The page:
Election disillusionment on the streets of Oldham
Reporter: Charlotte Green, Local Democracy Reporter
Date published: 09 December 2019
Oldham East and Saddleworth
On the streets of Oldham and Saddleworth, there are signs all may not be rosy in one of Labour’s supposedly safe seats.
Over and over again the same frustrations are echoed by dozens of prospective voters, people fed up with politics after a year of chaos and indecision in Westminster.
“Guy Fawkes failed to blow up the Houses of Parliament in 1605, but they have done it themselves in 2019 without gunpowder,” is the blunt assessment of Delph resident Gillian Clark.
To gauge opinion here, you first have to work your way through those who refuse to be interviewed, those who explain they are simply ‘sick to death’ of politics.
When it comes to those who are going to turn out at the ballot box next Thursday, the watchwords on almost everybody’s lips are Brexit, and, oh, Jeremy Corbyn.
The largest constituency in Greater Manchester, Oldham East and Saddleworth is split across the urban terraces of Shaw and Moorside and the more affluent rural areas of Uppermill and Greenfield.
Nearly 60pc voted to leave the European Union in 2016 and most people haven’t changed their minds more than three years later.
Residents talk of losing faith in the political system, frustrated that the result of the referendum is yet to be implemented.
Stood waiting for his bus on Market Street in Shaw, Mark Andrews describes it as the ‘death of democracy’.
“I don’t think people trust politicians right the way from the parish council up to Westminster,” he says.
“Campaigners this week have been coming round knocking on doors. Everyone that I know who has had a knock on the door has sent them away.
“But I think at the moment a lot of it’s through social media, it’s the propaganda from all parties slagging each other off, confusing people even more.”
The 56-year-old is planning on voting either Conservative, or for the Brexit Party.
“I don’t know anybody my age or younger that wants to stay in the EU,” he says.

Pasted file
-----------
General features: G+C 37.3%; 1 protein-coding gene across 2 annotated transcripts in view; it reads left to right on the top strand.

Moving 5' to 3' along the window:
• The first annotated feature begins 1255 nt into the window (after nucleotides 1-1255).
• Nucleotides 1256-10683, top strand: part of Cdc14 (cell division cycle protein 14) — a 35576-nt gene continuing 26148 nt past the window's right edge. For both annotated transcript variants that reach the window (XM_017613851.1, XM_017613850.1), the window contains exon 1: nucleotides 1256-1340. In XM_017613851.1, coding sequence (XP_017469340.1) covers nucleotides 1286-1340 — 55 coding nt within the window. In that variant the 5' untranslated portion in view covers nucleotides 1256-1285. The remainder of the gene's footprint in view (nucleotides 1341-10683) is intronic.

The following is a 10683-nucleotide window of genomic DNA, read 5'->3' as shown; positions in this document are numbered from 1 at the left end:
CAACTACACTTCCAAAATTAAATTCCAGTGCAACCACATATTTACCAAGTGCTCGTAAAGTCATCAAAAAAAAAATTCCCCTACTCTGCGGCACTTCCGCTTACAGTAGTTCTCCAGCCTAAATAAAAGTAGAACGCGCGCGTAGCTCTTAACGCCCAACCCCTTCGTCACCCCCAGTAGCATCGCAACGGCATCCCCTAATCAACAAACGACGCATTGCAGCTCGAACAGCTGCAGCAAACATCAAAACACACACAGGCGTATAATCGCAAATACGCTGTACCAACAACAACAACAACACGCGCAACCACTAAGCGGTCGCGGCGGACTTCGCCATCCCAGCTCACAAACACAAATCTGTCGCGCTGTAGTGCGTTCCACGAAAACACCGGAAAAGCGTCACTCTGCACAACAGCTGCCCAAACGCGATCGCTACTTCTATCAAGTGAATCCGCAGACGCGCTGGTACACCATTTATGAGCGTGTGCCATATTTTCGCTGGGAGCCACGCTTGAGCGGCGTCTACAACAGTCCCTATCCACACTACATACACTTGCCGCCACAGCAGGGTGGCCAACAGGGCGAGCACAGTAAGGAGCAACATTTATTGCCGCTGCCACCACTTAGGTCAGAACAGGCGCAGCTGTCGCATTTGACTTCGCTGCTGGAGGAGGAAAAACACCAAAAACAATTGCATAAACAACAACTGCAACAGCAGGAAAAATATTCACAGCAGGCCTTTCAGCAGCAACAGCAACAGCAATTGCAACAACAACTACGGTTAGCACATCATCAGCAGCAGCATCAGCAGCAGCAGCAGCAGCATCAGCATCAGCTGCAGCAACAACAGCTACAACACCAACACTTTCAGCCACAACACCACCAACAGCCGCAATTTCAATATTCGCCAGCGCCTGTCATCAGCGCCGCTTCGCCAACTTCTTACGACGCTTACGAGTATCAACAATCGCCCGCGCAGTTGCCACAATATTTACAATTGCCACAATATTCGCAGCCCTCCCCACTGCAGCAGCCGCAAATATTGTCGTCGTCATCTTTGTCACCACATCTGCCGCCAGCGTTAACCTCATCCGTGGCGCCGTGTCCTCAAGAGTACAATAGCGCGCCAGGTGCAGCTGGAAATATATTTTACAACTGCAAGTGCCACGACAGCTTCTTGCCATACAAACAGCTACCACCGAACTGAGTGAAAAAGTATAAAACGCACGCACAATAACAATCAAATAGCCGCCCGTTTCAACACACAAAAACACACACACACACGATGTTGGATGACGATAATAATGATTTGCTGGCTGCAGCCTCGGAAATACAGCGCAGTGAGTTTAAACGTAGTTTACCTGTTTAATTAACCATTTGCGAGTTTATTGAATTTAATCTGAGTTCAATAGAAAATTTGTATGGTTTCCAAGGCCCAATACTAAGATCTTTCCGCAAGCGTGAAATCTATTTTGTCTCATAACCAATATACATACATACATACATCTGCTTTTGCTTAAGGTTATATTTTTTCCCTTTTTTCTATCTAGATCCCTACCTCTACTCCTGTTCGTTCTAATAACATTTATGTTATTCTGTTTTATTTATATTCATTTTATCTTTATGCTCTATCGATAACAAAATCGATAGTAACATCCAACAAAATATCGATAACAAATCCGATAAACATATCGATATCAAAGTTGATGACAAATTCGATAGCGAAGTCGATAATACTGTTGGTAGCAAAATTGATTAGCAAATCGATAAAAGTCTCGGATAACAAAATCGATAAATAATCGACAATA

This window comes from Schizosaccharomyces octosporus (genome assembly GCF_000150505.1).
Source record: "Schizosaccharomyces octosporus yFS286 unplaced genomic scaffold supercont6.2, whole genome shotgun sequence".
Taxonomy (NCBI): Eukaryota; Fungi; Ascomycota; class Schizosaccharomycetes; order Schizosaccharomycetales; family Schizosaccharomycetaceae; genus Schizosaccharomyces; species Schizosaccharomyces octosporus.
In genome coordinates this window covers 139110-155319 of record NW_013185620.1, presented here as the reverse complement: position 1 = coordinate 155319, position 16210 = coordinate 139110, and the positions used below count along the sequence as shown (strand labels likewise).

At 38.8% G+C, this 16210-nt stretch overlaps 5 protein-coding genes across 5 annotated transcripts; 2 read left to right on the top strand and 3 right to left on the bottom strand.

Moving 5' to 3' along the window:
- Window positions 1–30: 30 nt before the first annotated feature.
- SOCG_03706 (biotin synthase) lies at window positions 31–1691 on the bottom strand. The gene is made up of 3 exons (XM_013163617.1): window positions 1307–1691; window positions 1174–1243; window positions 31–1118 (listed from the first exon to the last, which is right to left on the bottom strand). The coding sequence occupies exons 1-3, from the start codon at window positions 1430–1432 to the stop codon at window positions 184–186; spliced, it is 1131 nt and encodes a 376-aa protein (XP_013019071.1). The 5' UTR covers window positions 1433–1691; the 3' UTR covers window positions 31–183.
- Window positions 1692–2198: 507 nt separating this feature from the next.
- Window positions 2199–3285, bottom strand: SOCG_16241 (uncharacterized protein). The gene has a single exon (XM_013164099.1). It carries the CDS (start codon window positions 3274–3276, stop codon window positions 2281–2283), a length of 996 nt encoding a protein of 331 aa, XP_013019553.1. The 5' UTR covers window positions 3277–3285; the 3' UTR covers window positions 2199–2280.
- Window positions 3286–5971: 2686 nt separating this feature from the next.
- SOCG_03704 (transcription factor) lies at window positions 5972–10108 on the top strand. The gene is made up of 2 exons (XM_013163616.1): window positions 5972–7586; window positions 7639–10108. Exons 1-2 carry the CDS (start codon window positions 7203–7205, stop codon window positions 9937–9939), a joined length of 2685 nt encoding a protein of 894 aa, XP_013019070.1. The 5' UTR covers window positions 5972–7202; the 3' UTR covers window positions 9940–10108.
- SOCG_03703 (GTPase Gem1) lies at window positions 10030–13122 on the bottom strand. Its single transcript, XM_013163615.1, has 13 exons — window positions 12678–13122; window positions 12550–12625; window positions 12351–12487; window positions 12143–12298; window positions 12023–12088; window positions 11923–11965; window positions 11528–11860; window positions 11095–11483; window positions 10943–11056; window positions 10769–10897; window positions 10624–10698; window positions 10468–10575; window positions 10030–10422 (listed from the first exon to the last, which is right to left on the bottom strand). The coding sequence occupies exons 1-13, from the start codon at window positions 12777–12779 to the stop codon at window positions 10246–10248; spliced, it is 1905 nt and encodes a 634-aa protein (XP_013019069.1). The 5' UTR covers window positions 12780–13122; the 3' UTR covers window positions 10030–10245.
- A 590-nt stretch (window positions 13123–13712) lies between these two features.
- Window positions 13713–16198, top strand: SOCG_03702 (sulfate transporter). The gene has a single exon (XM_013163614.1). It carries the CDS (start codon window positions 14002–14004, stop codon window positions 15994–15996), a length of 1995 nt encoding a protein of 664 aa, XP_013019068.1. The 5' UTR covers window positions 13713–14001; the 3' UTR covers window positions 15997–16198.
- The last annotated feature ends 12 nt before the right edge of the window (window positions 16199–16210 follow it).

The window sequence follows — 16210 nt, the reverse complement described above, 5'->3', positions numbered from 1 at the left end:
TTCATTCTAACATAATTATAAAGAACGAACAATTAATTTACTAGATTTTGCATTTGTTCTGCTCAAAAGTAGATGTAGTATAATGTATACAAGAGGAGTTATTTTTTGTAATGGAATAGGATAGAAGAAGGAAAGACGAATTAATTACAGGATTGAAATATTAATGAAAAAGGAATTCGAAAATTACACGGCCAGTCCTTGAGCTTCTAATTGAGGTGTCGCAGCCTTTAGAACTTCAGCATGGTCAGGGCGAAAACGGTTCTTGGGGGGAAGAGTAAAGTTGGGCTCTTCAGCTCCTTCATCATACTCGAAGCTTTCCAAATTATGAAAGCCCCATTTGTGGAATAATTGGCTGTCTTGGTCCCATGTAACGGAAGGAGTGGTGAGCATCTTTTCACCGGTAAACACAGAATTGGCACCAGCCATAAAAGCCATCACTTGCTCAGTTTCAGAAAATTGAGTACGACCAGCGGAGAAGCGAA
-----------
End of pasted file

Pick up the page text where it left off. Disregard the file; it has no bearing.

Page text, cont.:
“So I think if it doesn’t go through this time there will be unrest.
“That’s what everybody is going to be voting towards, it’s not going to be a normal election.”
On paper the seat should be a safe bet for Labour come December 12.
Since its formation in 1997 when the boundary of the old Littleborough and Saddleworth seat was redrawn, Labour’s main challenge has been from the Liberal Democrats.
Incumbent Debbie Abrahams currently holds it with an 8,000 majority, and has been consistently re-elected with a bigger vote share since first taking office in a by-election in 2011.
But in the last two elections the Conservatives have ousted the Lib Dems to take second place, and increased their support from less than 5,000 votes in 2011 to 17,447 in the 2017 poll.
The Lib Dems still have a strong local presence in Shaw, where they hold all three of the ward’s seats on the borough council.
But on the town’s high street they hardly get a mention. Instead it’s the Conservative messages on Brexit and the NHS that seem to be getting through.
Even Labour’s spending pledges, including vows to renationalise the rail network and deliver free broadband, don’t seem to be swaying the voters we meet.
A former staunch Labour voter, Ann Edwards says it’s her desire to leave the EU that is making her switch her vote to support her former ideological opponents.
“I have voted Labour all my life but I am certainly not voting for them this time,” she says.
“We had the referendum, people said leave and Labour said they are not going to leave.
“If I don’t like the result of a general election can I ask for another vote?”
On Corbyn, the 71-year-old makes her feelings plain.
“He’s a ****head. Promising us free this and free that, nothing’s free, it’s all got to be paid for.
“It’s a waste of time giving you something free on one hand and taking something else away with the other.”
Down the road, 68-year-old Linda Shaw feels much the same and is preparing to cast a vote for the Tories over Brexit.
“I have voted Labour a lot of times but I am not a one party person,” she explains.
“I don’t like their policies, nationalise this, nationalise that, we’ll be bankrupt before we start and the country is important to me.”
Rebecca Burton, 24, says her family has warned her off voting for the Labour leader.
“He’s just all wrong,” she adds.
“My mum just said don’t vote for Jeremy Corbyn.
“I voted out for Brexit but your vote doesn’t matter anymore. Vote for what you want and they’ll still take over.”
Across the hills in Uppermill, Anthony Gothart is voting tactically for the Conservatives, despite coming from a Labour family, and with both parents trade unionists.